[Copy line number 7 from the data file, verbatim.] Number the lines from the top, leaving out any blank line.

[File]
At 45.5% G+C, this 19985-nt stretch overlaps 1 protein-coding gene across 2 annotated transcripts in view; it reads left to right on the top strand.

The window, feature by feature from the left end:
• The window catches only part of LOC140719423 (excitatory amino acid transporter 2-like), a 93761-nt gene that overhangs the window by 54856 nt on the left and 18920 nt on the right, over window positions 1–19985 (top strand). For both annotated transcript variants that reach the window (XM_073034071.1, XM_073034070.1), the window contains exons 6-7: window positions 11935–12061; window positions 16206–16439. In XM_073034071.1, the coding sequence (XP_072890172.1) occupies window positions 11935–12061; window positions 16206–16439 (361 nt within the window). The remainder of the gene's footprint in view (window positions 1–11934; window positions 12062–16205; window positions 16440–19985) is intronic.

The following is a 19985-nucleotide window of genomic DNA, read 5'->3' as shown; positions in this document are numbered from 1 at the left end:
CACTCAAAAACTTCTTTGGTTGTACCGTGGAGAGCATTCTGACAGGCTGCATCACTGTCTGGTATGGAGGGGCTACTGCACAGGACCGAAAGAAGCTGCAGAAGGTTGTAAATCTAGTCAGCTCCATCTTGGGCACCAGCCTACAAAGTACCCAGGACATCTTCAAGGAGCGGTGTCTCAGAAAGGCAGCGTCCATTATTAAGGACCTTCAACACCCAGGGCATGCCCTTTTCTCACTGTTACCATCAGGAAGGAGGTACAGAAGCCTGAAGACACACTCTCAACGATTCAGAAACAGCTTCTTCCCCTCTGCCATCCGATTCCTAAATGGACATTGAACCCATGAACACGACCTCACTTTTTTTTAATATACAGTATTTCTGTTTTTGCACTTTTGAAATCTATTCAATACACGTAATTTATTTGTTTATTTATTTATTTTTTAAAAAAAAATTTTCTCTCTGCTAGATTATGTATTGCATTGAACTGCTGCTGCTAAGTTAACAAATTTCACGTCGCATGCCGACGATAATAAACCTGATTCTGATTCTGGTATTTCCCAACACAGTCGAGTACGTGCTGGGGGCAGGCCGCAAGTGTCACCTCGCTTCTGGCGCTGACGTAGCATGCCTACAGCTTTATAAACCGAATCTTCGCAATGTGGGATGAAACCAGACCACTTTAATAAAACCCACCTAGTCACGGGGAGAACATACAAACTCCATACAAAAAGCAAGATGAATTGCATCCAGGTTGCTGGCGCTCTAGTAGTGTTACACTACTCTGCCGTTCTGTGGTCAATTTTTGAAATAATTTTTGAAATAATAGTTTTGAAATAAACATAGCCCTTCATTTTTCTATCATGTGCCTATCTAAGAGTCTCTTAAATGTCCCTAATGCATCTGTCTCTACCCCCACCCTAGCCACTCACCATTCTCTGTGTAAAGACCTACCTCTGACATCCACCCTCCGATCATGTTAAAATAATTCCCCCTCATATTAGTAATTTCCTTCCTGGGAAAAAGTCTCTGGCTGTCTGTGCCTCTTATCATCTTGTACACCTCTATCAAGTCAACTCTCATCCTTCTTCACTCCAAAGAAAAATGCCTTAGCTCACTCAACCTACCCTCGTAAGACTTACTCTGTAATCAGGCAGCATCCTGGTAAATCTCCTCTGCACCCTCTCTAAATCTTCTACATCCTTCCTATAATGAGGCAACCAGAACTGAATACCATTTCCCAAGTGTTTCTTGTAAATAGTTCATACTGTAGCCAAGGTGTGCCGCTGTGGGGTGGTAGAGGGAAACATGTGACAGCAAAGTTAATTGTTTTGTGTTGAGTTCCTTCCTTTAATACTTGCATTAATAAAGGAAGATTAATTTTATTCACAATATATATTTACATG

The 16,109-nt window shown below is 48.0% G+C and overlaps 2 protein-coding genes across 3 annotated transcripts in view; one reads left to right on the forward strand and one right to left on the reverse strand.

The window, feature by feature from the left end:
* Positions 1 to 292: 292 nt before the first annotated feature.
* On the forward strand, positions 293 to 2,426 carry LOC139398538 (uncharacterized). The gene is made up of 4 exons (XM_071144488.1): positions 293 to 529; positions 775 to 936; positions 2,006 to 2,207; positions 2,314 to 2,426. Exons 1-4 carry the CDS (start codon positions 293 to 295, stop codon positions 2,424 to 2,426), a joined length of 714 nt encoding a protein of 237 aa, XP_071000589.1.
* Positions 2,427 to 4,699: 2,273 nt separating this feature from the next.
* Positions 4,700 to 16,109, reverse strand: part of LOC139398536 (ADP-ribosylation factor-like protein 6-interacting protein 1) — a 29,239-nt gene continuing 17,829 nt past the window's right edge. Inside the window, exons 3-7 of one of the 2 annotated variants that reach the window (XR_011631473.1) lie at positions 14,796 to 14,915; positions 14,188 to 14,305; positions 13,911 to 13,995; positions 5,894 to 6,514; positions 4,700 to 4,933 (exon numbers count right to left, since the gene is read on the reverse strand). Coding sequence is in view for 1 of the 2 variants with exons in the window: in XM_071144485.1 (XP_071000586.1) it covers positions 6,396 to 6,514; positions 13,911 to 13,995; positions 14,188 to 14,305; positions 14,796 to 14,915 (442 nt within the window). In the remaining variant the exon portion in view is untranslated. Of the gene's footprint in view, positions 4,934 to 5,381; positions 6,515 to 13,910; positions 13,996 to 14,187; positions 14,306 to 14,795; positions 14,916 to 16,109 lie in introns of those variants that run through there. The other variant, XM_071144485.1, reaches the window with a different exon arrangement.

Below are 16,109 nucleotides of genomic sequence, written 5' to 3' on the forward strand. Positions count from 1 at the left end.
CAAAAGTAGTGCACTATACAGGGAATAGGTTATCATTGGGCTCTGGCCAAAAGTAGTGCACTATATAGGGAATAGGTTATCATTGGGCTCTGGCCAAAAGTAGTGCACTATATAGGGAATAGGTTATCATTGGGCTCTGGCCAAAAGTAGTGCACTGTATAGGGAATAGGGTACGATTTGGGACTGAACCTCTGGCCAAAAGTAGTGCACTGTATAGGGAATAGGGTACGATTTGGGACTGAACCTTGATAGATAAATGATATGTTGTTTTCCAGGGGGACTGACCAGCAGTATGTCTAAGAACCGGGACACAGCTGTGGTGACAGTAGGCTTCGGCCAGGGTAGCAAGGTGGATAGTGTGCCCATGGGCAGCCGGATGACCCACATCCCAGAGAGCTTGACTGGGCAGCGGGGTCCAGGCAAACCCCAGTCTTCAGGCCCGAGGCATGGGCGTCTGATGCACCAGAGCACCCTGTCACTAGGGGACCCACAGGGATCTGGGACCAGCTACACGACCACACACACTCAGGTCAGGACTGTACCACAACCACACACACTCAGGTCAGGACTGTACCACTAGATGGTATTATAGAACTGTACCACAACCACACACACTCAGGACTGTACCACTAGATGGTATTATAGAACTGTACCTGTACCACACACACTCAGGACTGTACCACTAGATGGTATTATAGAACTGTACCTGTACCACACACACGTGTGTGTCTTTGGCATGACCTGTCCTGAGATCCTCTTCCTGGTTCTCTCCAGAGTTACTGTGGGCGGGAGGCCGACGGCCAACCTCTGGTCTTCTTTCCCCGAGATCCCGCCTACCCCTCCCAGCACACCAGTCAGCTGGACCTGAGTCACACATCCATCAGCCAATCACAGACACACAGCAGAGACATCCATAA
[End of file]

The window, feature by feature from the left end: